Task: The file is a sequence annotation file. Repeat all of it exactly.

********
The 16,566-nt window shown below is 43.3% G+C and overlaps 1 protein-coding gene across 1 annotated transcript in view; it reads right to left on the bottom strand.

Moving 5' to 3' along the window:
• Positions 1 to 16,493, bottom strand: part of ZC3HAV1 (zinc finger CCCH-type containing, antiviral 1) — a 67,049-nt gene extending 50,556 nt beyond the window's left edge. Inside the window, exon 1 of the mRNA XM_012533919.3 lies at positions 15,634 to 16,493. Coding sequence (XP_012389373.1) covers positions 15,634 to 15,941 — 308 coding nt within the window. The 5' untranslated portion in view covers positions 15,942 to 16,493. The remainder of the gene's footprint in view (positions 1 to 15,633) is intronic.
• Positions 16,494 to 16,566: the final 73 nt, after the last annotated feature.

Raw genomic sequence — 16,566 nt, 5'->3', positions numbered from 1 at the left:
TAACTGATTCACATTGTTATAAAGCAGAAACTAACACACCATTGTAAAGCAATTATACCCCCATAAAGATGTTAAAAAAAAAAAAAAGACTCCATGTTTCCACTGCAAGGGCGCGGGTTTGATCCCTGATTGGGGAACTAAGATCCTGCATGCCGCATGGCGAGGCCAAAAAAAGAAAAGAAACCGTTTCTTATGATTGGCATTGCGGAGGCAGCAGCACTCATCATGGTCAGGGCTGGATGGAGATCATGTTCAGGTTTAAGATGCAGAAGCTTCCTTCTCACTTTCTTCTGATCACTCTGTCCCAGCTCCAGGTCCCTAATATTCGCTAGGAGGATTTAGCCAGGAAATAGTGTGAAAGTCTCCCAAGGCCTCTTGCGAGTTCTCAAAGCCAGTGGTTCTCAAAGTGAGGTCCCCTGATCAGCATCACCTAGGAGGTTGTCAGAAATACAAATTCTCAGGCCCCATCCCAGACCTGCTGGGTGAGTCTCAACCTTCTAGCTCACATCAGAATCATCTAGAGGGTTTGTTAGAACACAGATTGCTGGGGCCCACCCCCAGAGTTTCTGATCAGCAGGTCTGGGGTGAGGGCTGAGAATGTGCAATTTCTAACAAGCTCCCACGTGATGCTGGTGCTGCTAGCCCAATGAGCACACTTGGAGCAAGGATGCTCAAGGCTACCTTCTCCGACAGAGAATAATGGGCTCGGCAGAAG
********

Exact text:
The 16,566-nt window shown below is 43.3% G+C and overlaps 1 protein-coding gene across 1 annotated transcript in view; it reads right to left on the bottom strand.

Moving 5' to 3' along the window:
• Positions 1 to 16,493, bottom strand: part of ZC3HAV1 (zinc finger CCCH-type containing, antiviral 1) — a 67,049-nt gene extending 50,556 nt beyond the window's left edge. Inside the window, exon 1 of the mRNA XM_012533919.3 lies at positions 15,634 to 16,493. Coding sequence (XP_012389373.1) covers positions 15,634 to 15,941 — 308 coding nt within the window. The 5' untranslated portion in view covers positions 15,942 to 16,493. The remainder of the gene's footprint in view (positions 1 to 15,633) is intronic.
• Positions 16,494 to 16,566: the final 73 nt, after the last annotated feature.

Raw genomic sequence — 16,566 nt, 5'->3', positions numbered from 1 at the left:
TAACTGATTCACATTGTTATAAAGCAGAAACTAACACACCATTGTAAAGCAATTATACCCCCATAAAGATGTTAAAAAAAAAAAAAAGACTCCATGTTTCCACTGCAAGGGCGCGGGTTTGATCCCTGATTGGGGAACTAAGATCCTGCATGCCGCATGGCGAGGCCAAAAAAAGAAAAGAAACCGTTTCTTATGATTGGCATTGCGGAGGCAGCAGCACTCATCATGGTCAGGGCTGGATGGAGATCATGTTCAGGTTTAAGATGCAGAAGCTTCCTTCTCACTTTCTTCTGATCACTCTGTCCCAGCTCCAGGTCCCTAATATTCGCTAGGAGGATTTAGCCAGGAAATAGTGTGAAAGTCTCCCAAGGCCTCTTGCGAGTTCTCAAAGCCAGTGGTTCTCAAAGTGAGGTCCCCTGATCAGCATCACCTAGGAGGTTGTCAGAAATACAAATTCTCAGGCCCCATCCCAGACCTGCTGGGTGAGTCTCAACCTTCTAGCTCACATCAGAATCATCTAGAGGGTTTGTTAGAACACAGATTGCTGGGGCCCACCCCCAGAGTTTCTGATCAGCAGGTCTGGGGTGAGGGCTGAGAATGTGCAATTTCTAACAAGCTCCCACGTGATGCTGGTGCTGCTAGCCCAATGAGCACACTTGGAGCAAGGATGCTCAAGGCTACCTTCTCCGACAGAGAATAATGGGCTCGGCAGAAG